“There is some really good news in the UK: at the moment you’ve got Stamper Discs, and you’ve got Vinyl Factory who have galvanics too, but Vinyl Presents on the South coast have set up their own galvanics operation, and a new place called Press On has started too. Every one of those that come online is going to loosen the bottleneck.”

 

Why is there such a big delay now? What’s changed for the vinyl market in recent years?

“You might have heard companies say ‘We’re pressing as many records as we did in 1994’. But back in 1994 there may have been 100 to 200 releases a week, all doing 50,000 copies. We’re kind of the other way around now — you’ve got 50,000 releases doing 200. Just plucking numbers out of the air but you see what I mean. So there’s so much more pressure on the metalwork. Previously, you’d only need to cut a couple of lacquers and you could print a few thousand. When there are 100, 200, 300 copies, there’s a constant delay for metalwork. That also makes it a cost barrier because the lacquers cost the same amount if you’re doing 100 records or 1,000. That’s why the more you press, the cheaper they get cause you’re absorbing that upfront cost.

“When you set up any kind of pressing plant, it’s the re-tooling that’s time-consuming. You have to cool the machine down, put on the new plates, run a few records through to heat everything up. It can take 40 minutes to an hour between jobs. Most presses will do a 100-odd records an hour. If you’re having to turn it off every two hours because people are only pressing 200 copies, and you’re losing an hour between each time, you could spend a quarter of the working day where you’re not pressing anything. It’s another major reason why plants are running for minimums of 500. There are also staffing issues as a lot of people who maintain the machines are older people, so new staff need to be trained up.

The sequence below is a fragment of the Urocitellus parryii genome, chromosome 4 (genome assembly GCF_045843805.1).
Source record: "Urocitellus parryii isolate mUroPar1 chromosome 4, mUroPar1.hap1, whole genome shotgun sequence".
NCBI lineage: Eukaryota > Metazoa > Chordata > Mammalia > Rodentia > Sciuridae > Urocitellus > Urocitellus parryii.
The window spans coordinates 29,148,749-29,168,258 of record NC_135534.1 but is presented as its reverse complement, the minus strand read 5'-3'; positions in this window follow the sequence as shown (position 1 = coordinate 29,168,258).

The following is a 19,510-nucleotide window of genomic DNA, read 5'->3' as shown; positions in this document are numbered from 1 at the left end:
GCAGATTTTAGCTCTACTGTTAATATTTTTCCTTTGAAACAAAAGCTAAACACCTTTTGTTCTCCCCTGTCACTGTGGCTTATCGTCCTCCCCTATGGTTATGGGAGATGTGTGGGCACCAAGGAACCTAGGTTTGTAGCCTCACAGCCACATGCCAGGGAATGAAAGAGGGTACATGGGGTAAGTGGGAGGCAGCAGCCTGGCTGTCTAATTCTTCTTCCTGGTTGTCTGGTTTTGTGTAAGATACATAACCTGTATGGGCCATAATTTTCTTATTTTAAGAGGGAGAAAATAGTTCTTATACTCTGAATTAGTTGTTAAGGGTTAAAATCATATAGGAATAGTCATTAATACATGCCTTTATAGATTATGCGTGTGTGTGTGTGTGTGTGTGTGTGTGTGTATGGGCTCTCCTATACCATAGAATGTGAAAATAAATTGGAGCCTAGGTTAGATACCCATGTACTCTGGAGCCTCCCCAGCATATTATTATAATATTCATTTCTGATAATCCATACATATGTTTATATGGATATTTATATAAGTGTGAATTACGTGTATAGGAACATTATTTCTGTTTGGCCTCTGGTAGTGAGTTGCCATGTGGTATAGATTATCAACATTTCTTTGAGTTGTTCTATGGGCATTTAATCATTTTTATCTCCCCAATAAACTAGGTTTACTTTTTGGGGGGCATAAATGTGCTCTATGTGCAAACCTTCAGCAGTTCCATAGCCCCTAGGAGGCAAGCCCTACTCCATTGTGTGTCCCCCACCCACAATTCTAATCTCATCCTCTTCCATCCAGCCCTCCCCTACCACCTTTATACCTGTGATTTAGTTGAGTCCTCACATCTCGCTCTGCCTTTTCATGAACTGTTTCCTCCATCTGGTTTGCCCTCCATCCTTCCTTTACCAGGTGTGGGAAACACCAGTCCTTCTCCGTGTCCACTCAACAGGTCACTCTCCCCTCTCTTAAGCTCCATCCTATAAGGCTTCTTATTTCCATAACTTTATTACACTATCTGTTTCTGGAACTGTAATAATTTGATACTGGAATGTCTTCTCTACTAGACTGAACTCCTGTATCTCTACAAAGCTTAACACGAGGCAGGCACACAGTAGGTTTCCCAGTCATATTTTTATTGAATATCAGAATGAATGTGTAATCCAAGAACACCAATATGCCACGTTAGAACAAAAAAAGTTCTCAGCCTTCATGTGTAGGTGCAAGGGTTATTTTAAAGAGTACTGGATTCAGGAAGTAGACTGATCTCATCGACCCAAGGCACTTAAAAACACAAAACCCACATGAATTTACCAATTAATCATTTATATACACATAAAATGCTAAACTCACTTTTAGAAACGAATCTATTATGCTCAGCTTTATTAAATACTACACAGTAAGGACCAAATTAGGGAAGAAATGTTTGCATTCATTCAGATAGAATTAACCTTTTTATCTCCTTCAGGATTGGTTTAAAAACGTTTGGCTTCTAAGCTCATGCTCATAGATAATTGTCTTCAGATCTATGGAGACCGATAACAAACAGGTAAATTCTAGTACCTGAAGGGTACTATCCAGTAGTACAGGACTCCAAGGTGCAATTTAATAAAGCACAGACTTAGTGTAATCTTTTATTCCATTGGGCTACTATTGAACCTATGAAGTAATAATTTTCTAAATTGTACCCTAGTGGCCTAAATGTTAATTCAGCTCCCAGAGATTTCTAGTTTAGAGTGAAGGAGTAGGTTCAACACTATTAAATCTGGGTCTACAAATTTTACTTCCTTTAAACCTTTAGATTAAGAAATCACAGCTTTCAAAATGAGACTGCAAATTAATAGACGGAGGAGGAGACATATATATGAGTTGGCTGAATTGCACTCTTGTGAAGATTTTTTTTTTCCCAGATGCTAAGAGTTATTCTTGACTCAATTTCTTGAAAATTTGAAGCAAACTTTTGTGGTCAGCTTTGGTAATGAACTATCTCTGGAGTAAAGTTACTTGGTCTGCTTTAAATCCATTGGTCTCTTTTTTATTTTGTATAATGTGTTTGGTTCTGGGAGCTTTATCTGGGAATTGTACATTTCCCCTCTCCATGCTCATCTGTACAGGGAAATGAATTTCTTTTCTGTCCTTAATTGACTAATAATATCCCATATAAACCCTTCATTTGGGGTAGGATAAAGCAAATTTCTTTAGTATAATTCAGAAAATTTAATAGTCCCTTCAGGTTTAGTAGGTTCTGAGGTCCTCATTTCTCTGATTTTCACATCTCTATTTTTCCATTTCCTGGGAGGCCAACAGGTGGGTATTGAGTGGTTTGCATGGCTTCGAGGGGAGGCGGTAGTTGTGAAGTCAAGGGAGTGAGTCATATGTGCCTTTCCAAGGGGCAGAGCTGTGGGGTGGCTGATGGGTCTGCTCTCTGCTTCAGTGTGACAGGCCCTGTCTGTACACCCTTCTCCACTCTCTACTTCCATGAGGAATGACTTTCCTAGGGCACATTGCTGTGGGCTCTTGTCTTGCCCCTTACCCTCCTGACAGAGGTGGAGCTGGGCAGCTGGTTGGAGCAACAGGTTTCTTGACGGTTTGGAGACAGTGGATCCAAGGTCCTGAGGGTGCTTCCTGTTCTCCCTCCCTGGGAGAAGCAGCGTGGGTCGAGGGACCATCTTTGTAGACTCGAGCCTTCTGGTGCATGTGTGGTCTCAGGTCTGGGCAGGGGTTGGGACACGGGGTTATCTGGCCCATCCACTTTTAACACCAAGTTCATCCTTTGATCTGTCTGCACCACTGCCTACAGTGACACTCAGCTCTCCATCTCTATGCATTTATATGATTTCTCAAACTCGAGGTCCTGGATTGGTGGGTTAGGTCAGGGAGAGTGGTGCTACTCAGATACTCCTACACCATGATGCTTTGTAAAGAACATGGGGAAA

“So, those are the two major bottlenecks and why pressing vinyl is taking such a long time at the moment.” 

How many of these big runs are re-presses of classics for majors?

“Most of the big runs are re-presses of the classic stuff. Even names that you think are big in dance music are generally not pressing huge runs. If Boards of Canada did another album they’d probably press 50-100,000 copies. Someone like Aphex Twin would maybe do more when they’re that type of artist that has a vinyl following, but in general vinyl sales are not massive per artist outside of Taylor Swift, Adele, etc. 

“But you also have this whole new thing of Bandcamp, and artists going direct to customers. There are huge swathes of musicians that are now doing 300 copies of a record that in the past wouldn’t have got a major deal or pressed anything. It’s a much wider thing, it’s no longer restricted to big artists or big labels. It’s probably more comparable to old punks doing 7-inches, but spread across every genre, all over the world.”

What’s Mobineko doing differently and how does it aim to solve these issues?

“Mobineko is run by a guy named Richard Dron. After many years of working with vinyl presses and all the various software that’s used the control them, he decided to design and build his own. Over the last three years, he built one from scratch, and it takes a few of the normal ways of doing things and changes their approach. He’s always thought bands doing 50 runs for their Bandcamp, and short-run from independent labels was gonna be the future — the Etsy market rather than the Amazon market. So he’s always prioritised Mobineko to go in that direction, [and] designed these presses with that in mind. 

“To explain the technical side, the presses are auto-calibrating and they have sensors in the moulds so that when you press start on the press, the first record is ready to go. There’s no warming up of the press. You can change over the stampers and switch to a new job in five minutes. All of that warming up and re-tooling time has disappeared, so it’s better to do 10 jobs of 50 than one job of 500. They are not adapted from old presses, they are completely built from scratch. It’s taken the approach of realising where the demand is gonna be, and re-designing the press to match the market.”